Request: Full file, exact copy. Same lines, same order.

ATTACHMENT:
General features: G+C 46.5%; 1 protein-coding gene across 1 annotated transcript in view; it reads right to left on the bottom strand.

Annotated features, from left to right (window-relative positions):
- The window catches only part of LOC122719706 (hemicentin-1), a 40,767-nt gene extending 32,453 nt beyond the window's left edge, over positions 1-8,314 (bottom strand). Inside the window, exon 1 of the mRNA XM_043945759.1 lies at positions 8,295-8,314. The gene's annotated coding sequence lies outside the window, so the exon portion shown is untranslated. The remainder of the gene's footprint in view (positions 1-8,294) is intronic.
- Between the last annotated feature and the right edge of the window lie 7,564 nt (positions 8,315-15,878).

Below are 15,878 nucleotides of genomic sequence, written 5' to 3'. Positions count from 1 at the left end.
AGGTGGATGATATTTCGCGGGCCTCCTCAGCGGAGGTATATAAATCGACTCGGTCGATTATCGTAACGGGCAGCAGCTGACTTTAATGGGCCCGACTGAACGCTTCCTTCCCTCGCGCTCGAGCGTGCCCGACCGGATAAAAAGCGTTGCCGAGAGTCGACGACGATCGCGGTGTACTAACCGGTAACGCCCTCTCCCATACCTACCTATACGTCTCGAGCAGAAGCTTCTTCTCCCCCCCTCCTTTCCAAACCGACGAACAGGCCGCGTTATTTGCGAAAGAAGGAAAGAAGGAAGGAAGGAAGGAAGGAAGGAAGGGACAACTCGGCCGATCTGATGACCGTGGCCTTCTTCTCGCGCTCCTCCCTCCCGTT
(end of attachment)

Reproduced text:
General features: G+C 46.5%; 1 protein-coding gene across 1 annotated transcript in view; it reads right to left on the bottom strand.

Annotated features, from left to right (window-relative positions):
- The window catches only part of LOC122719706 (hemicentin-1), a 40,767-nt gene extending 32,453 nt beyond the window's left edge, over positions 1-8,314 (bottom strand). Inside the window, exon 1 of the mRNA XM_043945759.1 lies at positions 8,295-8,314. The gene's annotated coding sequence lies outside the window, so the exon portion shown is untranslated. The remainder of the gene's footprint in view (positions 1-8,294) is intronic.
- Between the last annotated feature and the right edge of the window lie 7,564 nt (positions 8,315-15,878).

Below are 15,878 nucleotides of genomic sequence, written 5' to 3'. Positions count from 1 at the left end.
AGGTGGATGATATTTCGCGGGCCTCCTCAGCGGAGGTATATAAATCGACTCGGTCGATTATCGTAACGGGCAGCAGCTGACTTTAATGGGCCCGACTGAACGCTTCCTTCCCTCGCGCTCGAGCGTGCCCGACCGGATAAAAAGCGTTGCCGAGAGTCGACGACGATCGCGGTGTACTAACCGGTAACGCCCTCTCCCATACCTACCTATACGTCTCGAGCAGAAGCTTCTTCTCCCCCCCTCCTTTCCAAACCGACGAACAGGCCGCGTTATTTGCGAAAGAAGGAAAGAAGGAAGGAAGGAAGGAAGGAAGGAAGGGACAACTCGGCCGATCTGATGACCGTGGCCTTCTTCTCGCGCTCCTCCCTCCCGTT